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6

r.local.relief is an addon and not a standard Grass command. It is a Python script (r.local.relief.py) using grass.script, however it is not installed by default. you need first to install the addon in GRASS GIS and after create a processing algorithm to use this new Grass command. The processing Python module use the Python subprocess module to execute ...


4

Run the aspect tool r.slope.aspect. Try the < min_slope option set to a very low number. The unclassified areas are your flat area. Play with the setting to get it just how you like. You can then use r.reclass to reclass the aspects created so something like -1 and the gap areas as 1. Now multiply this my the original raster and all your areas are ...


3

Here's a small python script. The DEM is from the GRASS lidar time series dataset (https://grass.osgeo.org/download/sample-data/). The contents of pts.txt referenced in the script (I assume this is like your sites point data) are: 913606.791589,250337.104673 913428.036449,249990.943925 Here's the points on the DEM: Here's the script that uses mapcalc to ...


3

There is a relatively new module g.search.module which lists modules based on keywords. Perhaps could be helpful for what you are trying to do. This module is so far in GRASS 7.1 only.


3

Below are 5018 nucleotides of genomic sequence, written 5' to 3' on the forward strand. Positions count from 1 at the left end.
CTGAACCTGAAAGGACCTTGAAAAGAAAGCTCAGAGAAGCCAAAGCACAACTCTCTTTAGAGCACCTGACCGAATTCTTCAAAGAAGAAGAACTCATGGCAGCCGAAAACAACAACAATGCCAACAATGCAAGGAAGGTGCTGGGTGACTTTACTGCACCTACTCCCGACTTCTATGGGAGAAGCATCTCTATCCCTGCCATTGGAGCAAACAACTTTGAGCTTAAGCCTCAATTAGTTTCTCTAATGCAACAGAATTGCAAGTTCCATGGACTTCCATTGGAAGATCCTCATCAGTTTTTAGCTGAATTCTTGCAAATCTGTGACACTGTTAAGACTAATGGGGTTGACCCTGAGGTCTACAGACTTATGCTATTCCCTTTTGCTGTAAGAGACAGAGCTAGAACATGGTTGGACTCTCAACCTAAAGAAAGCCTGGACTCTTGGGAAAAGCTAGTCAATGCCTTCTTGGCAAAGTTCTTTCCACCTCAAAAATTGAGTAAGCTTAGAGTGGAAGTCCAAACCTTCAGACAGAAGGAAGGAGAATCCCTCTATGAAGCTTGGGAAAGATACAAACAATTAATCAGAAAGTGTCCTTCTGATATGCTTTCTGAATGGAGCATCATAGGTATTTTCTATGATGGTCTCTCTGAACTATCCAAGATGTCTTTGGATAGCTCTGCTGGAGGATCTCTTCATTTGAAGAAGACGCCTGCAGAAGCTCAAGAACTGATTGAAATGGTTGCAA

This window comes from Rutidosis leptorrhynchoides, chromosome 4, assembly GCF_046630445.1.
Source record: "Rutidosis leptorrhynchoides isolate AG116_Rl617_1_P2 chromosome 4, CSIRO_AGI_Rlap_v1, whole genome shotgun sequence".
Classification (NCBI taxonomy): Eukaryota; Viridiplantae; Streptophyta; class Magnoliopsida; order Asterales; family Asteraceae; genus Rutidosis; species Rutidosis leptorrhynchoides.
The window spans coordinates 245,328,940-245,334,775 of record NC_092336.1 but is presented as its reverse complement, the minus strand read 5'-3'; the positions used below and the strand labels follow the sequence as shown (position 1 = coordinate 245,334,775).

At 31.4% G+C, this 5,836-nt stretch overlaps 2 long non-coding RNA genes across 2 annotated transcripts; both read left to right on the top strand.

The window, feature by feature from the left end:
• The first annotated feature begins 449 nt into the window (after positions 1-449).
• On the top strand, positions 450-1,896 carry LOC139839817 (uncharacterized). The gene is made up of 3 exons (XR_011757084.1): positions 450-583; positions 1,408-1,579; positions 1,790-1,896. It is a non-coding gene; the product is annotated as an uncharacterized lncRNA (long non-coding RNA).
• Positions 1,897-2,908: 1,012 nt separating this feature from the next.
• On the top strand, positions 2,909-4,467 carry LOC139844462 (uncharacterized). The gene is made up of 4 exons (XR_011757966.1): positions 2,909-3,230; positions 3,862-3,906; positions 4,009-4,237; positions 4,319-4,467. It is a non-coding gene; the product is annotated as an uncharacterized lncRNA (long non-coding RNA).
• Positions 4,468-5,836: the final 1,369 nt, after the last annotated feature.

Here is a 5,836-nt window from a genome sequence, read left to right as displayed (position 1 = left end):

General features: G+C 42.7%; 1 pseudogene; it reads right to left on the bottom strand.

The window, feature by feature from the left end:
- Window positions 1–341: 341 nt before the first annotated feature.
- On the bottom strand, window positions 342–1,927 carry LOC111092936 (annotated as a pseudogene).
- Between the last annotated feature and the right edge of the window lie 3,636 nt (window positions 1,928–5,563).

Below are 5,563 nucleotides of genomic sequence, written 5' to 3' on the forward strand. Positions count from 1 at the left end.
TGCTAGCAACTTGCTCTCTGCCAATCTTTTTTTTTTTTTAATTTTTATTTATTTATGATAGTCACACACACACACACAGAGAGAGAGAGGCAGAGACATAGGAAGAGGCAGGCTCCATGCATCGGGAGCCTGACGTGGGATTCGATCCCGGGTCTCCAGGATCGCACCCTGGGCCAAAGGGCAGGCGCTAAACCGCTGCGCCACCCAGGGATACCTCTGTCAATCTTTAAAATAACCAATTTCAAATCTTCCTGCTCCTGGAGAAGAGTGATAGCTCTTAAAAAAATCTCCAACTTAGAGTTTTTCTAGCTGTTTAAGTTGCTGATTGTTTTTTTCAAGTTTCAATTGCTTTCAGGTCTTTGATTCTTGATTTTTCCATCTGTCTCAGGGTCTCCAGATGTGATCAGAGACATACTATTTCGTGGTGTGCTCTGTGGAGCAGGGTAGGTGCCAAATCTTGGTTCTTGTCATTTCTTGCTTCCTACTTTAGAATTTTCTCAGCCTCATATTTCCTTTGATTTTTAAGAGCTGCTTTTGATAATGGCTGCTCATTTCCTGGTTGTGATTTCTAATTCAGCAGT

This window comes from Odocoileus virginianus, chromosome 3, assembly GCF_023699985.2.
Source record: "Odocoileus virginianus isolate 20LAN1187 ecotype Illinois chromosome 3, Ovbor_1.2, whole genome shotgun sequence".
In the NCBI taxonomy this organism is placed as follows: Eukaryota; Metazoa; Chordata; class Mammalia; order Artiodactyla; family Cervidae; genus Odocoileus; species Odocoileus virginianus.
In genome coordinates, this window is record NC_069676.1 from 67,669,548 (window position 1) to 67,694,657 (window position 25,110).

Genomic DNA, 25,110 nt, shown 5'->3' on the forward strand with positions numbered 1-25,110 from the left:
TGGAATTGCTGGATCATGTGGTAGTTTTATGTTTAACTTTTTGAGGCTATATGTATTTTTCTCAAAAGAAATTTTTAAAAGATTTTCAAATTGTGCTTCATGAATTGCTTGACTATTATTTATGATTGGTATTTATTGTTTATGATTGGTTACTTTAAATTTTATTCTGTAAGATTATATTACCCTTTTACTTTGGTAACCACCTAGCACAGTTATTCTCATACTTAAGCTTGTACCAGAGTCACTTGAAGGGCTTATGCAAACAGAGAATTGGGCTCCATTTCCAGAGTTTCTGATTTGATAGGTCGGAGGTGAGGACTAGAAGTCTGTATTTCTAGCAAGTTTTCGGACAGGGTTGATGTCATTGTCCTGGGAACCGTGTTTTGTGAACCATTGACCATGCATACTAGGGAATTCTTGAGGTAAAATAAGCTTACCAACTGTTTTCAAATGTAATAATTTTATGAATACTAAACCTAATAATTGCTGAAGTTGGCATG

Steven Kays answer in pyqgis. Just select the lines in your layer before running the script. The script does not support the linemerging so it can not work on layer with multilinestring #!python # coding: utf-8 # https://gis.stackexchange.com/questions/173127/generating-equal-sized-polygons-along-line-with-pyqgis from qgis.core import QgsMapLayerRegistry, ...


2

I agree with @just-GIS. You can use the slope or the aspect derivate (r.slope.aspect) from your terrain model to search for flat areas. Once you have identified them and you are OK with the results you can use r.to.vect to convert your raster map into a vector format.


2

v.to.points creates a vector with 2 layers. With the second layer you should have unique ID. You should thus simply specify the second layer with v.db.select or write into a new feature with v.category. # return unique IDs v.db.select line_points layer=2 # change layer 2 to 1 v.category input=line_points output=line_points2 option=chlayer layer=2,1 ...


2

You could have a look at the RasterStats plugin. It can compute histograms for zones (I don't know in what format, though), which could help you finding how much of each class is located in each zone. There are other zonal statistics plugins (ZonalStats, Zonal statistics), but I don't think they can give accurate enough statistics for what you're trying to ...


2

I tried out the r.drain algorithm in my QGIS (version 2.12, GRASS 6.4) with the raster dem and point (in blue) of below image. After running the r.drain grass module with successfully finish. I copied and pasted the complete r.drain command at the GRASS shell; with another name for the output raster. r.drain input=utah_demUTM2@javier output=out_raster ...


2

Use Point Cloud VIZ 2.1 where you will be able to import and export the lidar. Exporting the lidar has 2 options. The bare earth option, or all points options. Once exported you can import the *.vrt file in QGIS. The data will come as a geotiff where you will be able to manipulate further (contour, shade, etc.)